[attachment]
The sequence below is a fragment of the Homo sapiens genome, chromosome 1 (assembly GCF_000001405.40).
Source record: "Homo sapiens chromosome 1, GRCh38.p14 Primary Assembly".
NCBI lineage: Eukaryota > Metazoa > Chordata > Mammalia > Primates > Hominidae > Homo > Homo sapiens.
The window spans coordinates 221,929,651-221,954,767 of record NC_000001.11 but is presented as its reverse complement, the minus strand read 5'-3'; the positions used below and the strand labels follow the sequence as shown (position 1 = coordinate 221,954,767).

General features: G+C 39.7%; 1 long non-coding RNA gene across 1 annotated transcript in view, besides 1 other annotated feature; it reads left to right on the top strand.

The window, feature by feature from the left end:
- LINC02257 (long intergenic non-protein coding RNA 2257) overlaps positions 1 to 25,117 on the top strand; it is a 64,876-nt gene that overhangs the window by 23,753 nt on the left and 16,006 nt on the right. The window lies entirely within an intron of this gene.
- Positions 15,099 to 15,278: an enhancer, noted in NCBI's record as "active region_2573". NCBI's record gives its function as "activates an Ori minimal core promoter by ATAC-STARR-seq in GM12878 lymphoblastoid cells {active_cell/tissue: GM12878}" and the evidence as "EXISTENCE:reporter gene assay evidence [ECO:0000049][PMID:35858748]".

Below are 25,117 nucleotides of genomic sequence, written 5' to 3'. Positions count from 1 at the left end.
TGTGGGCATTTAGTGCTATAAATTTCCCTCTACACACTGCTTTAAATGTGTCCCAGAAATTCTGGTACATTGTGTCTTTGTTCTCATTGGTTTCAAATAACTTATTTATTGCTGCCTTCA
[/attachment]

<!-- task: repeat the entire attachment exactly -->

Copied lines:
The sequence below is a fragment of the Homo sapiens genome, chromosome 1 (assembly GCF_000001405.40).
Source record: "Homo sapiens chromosome 1, GRCh38.p14 Primary Assembly".
NCBI lineage: Eukaryota > Metazoa > Chordata > Mammalia > Primates > Hominidae > Homo > Homo sapiens.
The window spans coordinates 221,929,651-221,954,767 of record NC_000001.11 but is presented as its reverse complement, the minus strand read 5'-3'; the positions used below and the strand labels follow the sequence as shown (position 1 = coordinate 221,954,767).

General features: G+C 39.7%; 1 long non-coding RNA gene across 1 annotated transcript in view, besides 1 other annotated feature; it reads left to right on the top strand.

The window, feature by feature from the left end:
- LINC02257 (long intergenic non-protein coding RNA 2257) overlaps positions 1 to 25,117 on the top strand; it is a 64,876-nt gene that overhangs the window by 23,753 nt on the left and 16,006 nt on the right. The window lies entirely within an intron of this gene.
- Positions 15,099 to 15,278: an enhancer, noted in NCBI's record as "active region_2573". NCBI's record gives its function as "activates an Ori minimal core promoter by ATAC-STARR-seq in GM12878 lymphoblastoid cells {active_cell/tissue: GM12878}" and the evidence as "EXISTENCE:reporter gene assay evidence [ECO:0000049][PMID:35858748]".

Below are 25,117 nucleotides of genomic sequence, written 5' to 3'. Positions count from 1 at the left end.
TGTGGGCATTTAGTGCTATAAATTTCCCTCTACACACTGCTTTAAATGTGTCCCAGAAATTCTGGTACATTGTGTCTTTGTTCTCATTGGTTTCAAATAACTTATTTATTGCTGCCTTCA